At the Atlas Performing Art Center’s four-year-old Intersections Festival, named to reflect that Northeast neighborhood’s role as a cultural crossroads, organizers want audiences to hang around after the show, sip a glass of wine in the lobby and sink into conversation.
When designing the festival, “we put a stage at the intersection of two wings of the lobby,” said Mary Hall Surface, artistic director. “It became a literal meeting place. People were coming out of an opera performance and going into a hip-hop, spoken-word collaboration. And everybody stopped and talked and listened and had a drink. People didn’t want to leave.”
At Intersections, Surface said, “everybody is invited to the table. Everyone’s voice is important and is heard. We work hard on making sure there is something rich to share. That is a key to the festival — that people stay, participate in a post-show [discussion], meet artists in the lobby. It is designed to be more than the ‘come-and-consume’ art. It’s ‘come and really partake and engage and exchange and connect and linger.’ ”
This year, the festival will spotlight more than 800 established and emerging artists in 100 performances of music, dance, theater and spoken word over three weekends, from Feb. 23 to March 10. The shows are scheduled so that audience members can see more than one a day.
Attendance has doubled since 6,000 people attended the festival in its first year.
“Clearly, it is answering a need of both artists and audiences looking for a place to come and truly connect with one another,” Surface said. “And it’s fun. It’s not just fun as in you go out and see a show and have a drink. It’s fun in the sense that they leave with new understandings.”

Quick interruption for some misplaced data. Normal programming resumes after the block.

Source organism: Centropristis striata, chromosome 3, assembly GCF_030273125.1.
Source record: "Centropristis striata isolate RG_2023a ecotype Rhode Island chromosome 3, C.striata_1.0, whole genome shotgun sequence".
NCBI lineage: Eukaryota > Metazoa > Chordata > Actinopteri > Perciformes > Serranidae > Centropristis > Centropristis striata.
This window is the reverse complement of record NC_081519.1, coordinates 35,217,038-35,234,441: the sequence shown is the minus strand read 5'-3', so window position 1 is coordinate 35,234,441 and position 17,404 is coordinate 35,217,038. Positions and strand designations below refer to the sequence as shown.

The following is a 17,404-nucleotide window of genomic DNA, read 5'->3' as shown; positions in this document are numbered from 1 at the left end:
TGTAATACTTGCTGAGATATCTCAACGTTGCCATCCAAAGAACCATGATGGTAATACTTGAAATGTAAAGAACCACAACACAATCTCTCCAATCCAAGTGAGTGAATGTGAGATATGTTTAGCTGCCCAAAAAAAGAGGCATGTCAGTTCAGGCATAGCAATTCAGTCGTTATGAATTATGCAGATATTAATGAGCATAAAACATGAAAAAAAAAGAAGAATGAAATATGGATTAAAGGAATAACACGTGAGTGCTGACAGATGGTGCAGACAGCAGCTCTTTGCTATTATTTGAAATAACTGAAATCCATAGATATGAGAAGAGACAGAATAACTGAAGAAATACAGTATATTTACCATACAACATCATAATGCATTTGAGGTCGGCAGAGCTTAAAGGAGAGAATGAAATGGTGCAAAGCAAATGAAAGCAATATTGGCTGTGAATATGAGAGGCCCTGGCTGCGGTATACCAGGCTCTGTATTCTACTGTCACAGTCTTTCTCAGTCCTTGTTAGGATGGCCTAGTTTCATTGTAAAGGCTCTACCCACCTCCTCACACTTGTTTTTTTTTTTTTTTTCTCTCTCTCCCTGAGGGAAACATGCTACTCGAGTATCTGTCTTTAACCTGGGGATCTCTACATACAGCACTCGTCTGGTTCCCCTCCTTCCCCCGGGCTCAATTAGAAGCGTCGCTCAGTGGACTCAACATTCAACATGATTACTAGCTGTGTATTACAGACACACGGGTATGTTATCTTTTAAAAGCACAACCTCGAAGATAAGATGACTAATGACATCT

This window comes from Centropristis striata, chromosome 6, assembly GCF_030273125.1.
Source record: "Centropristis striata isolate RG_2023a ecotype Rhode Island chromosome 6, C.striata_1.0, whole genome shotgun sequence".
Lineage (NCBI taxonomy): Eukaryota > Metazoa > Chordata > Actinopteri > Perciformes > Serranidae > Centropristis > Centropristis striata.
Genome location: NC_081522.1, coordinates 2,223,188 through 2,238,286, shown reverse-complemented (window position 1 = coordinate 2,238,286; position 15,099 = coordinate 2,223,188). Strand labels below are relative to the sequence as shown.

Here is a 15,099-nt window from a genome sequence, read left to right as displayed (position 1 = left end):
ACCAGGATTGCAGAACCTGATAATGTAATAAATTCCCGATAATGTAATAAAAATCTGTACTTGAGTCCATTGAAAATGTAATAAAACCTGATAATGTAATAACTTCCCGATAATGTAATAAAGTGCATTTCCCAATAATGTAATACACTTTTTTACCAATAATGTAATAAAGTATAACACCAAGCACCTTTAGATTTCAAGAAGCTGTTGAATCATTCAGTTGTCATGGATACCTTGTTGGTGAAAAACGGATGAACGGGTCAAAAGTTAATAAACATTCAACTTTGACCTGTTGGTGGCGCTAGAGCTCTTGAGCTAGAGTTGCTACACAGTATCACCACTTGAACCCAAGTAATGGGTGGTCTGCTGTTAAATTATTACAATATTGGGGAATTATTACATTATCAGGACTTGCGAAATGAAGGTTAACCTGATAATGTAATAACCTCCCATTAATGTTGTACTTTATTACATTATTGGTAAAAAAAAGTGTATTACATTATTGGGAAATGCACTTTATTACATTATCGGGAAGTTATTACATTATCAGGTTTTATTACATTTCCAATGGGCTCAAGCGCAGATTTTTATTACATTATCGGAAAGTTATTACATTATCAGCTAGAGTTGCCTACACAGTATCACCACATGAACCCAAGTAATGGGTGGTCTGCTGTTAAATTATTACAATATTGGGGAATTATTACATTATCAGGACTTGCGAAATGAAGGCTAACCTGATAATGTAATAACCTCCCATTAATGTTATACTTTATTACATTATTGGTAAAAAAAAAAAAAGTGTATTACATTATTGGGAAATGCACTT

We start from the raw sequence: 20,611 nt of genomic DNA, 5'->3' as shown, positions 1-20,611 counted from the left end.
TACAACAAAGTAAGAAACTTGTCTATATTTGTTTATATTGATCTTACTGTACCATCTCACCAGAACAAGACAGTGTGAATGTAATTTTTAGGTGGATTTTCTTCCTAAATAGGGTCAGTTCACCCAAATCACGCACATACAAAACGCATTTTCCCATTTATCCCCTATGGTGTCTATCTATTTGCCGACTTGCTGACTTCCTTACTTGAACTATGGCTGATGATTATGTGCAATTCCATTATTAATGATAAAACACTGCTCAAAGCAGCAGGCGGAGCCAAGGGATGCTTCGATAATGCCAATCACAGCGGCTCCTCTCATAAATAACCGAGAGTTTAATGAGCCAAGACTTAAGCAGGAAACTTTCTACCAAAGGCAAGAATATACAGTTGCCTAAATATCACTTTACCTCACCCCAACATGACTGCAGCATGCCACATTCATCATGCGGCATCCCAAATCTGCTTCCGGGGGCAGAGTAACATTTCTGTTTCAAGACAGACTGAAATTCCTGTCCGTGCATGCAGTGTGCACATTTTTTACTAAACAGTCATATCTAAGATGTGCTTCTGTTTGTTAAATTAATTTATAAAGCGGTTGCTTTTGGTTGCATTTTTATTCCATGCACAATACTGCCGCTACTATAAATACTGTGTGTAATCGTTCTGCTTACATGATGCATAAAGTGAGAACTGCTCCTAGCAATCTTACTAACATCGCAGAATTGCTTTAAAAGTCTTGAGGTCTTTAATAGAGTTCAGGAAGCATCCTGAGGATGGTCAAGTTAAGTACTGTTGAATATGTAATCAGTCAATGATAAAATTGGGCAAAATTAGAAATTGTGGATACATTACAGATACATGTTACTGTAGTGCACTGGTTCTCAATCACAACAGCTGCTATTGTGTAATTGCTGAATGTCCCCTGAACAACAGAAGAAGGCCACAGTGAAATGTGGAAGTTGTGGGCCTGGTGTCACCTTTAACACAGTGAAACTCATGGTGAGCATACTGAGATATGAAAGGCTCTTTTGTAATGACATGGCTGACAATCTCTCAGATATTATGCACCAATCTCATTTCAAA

Artistic events that look at social issues can feel “good for you, but not necessarily be fun,” Surface said. But, she said, Intersections is spirited.
“People truly enjoy themselves in unexpected ways by talking to people they might not have talked to or hearing music they might not have heard by stepping across boundaries. It can be remarkably fun to step across a boundary and discover something new about yourself, somebody else and art.”
This year’s offerings include “Sing Down the Moon: Appalachian Wonder Tales,” written by Surface and David Maddox. The play opened in 2000 at Theater of the First Amendment, the professional theater based at George Mason University.
The family-friendly play looks into the importance of story in people’s lives. “All the stories in ‘Sing Down the Moon,’ are adventures where a young person has to discover who they want to be in the world,” Surface said. “While the stories are told through a particular lens, an Appalachian perspective, they are stories that exist in all cultures and cross boundaries of culture.”
The festival also includes a series of pieces in which the performers engage with audience members.
“InFatuation & Other Bold Acts,” a one-woman show by Allie Villarreal that grew out of her studies at Georgetown University, integrates a discussion with audiences about fat. Yes, fat. She has strong feelings about the word.